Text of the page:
Track By Track: Sparrow And The Workshop - Murderopolis

Jill O’Sullivan (vocals, guitar) talks us through the record, track by track.

Glaswegian trio Sparrow & The Workshop will release their new album ‘Murderopolis’ on 27th May, through Song By Toad Records. Their third full-length, it’s preceded by single ‘Shock Shock’ and follows on from 2010’s ‘Crystals Fall’ and 2011’s ‘Spitting Daggers’.

Prior to its release next week, Jill O’Sullivan (vocals, guitar) talks us through the record, track by track - from opener ‘Valley Of Death’ to the closing notes of ‘Autumn To Winter’. We’ve also an exclusive stream, so fans can have a sneak preview; check it out below.

Valley Of Death
It took us while to get this track together arrangement-wise. I originally wrote it for just acoustic guitar and voice but when we demo’d up the tracks as a band and sent them to Iain, he was mega keen on this and persuaded us to keep working on it. Nick casually mentioned string-muting to me, which I had not done before, and I tried it and it really made sense and sort of fell more in tune with Gregor’s drums. The bass solo in the middle-eight is pretty great, Nick’s great for a melodic bass line.

I play my solo parts on a Schecter Hellcat - one of the guitars Robert Smith used (it’s a baritone guitar). It has such a great moody sound and Paul Savage introduced me to it when I was saying how much I loved Faith. Gregor also does that sort of demonic chanting at the beginning, originally that chant was the root of the song but it became an addition as the song developed in practice. I think we were trying to make that part hypnotic and, since Nick is using his basstard on this song, it breaks open up for the chorus. It’s a very cathartic song to play live.

One of my personal favorite tracks that we’ve written, it’s in no rush to impress and there’s a lot of space on the song. The night I started writing it I was crossing the bridge over the Clyde and I remember noticing how dark and deep the water looked that night. Maybe that was the impetus. Who knows.

Shock Shock
This was one of the first songs we wrote for this album, I play my guitar with my Ring Thing pedal so there’s a subtle oscillating octave thing happening. I wanted it to sound artificially bright and slightly disorienting, almost like looking at your hands under water.

Water Won’t Fall
I again use the ring thing on this song, but I’m using it with a sort of Organ effect. I wanted it to sound wobbly and slightly out of tune, you know, slightly worried. Nick re-wrote his bass line for this track the night before we recorded it to give it space, it’s one of the great things about working with Paul (Savage), he’s got a good sense of structure and pace and noticed that the original bass line was crowding the track. I’m glad Nick took his suggestion on board because the bass line he ended up writing is clever and really suits the mood of the track. Gregor is hitting the rims a lot on this, which I think is also a really nice touch, and his harmonies are really beautiful.

This song was a lot of fun to write. I think Gregor and Nick had a lot of fun with this. It started as a jam that had a guitar line we started singing along to without words. As the song developed it still didn’t have words but we decided to leave it that way because we thought it was like a horn section. The opera bits were just me and Gregor warming up our vocals but Paul hit record from the beginning so they ended up on the track because we started missing them when they were edited out.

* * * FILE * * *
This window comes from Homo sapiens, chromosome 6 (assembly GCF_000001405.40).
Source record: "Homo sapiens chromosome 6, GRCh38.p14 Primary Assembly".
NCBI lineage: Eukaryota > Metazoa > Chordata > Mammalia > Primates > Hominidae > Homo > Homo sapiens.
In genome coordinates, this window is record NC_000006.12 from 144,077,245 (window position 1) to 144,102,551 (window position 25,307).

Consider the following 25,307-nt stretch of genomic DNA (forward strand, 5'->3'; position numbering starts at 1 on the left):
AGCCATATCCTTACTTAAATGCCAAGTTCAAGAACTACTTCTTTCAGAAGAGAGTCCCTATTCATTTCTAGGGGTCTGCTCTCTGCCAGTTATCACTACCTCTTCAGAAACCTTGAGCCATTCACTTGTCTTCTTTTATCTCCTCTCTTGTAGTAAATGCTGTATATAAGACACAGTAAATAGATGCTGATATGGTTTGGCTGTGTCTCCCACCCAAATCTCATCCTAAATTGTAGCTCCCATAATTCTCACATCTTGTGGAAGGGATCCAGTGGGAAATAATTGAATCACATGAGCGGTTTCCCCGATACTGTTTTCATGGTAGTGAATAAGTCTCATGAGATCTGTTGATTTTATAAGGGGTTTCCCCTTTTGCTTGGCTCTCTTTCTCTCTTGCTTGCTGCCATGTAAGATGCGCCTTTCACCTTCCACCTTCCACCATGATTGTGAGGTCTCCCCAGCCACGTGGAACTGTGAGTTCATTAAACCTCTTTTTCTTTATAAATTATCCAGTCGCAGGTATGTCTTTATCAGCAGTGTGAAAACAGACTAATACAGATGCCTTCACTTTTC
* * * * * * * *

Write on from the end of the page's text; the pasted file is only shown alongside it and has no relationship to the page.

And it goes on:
The Faster You Spin
This is a sort of tongue-in-cheek song that is intentionally bombastic and slightly glam. As the song goes along we sort of unravel and get wilder. I think we wanted to spin out of control and lose the plot a bit. The vocal at the very beginning was meant to be played on guitar and I only sang it as a ghost track so Gregor and Nick knew when to come in. We kept the ghost vocal because it sounded creepier than the guitar part.

Avalanche Of Lust
This is our disco track (at least as disco as we get). It was one of the last songs we wrote before going in to record the album and I think we were feeling a bit playful. Gregor breaks out his Beast Off Piste (a synth bass he hits with his drum stick) and Nick’s playing a soulful bass-line and it sort of cruises along the way we imagine the Curiosity rover does on Mars, a little lonely, a little horny.

Flower Bombs
This is the song that birthed a thousand songs. Well, not a thousand, maybe seven. It was the first idea we had for the album but we struggled with it and every time we started playing it in practice it would spark and idea in somebody and then a new part would develop, whether it was a vocal melody, a drum beat or a bass line. I got a lot of song ideas from the riff (that ended up being the chorus in this song). I think it took us a whole albums worth of songs for this one to finally click.

The Glue That Binds Us
Angst. This is all about angst and shedding it.

Autumn To Winter
We felt that this was a perfect ending to the album. It kind of contains a lot of sentiments in other songs but has a somewhat peaceful and hopeful resolution. Maybe? It’s really really hard to describe what inspires songs or how we go about making them, a lot of it is instinctual, just about feeling things out, drawing on whatever mood we’re in at a particular period in time. Nonetheless, I hope this track-by-track goes some way towards explaining how we wrote ‘Murderopolis’. We hope you enjoy the album.

Sparrow & The Workshop’s new album ‘Murderopolis’ will be released on 27th May via Song By Toad.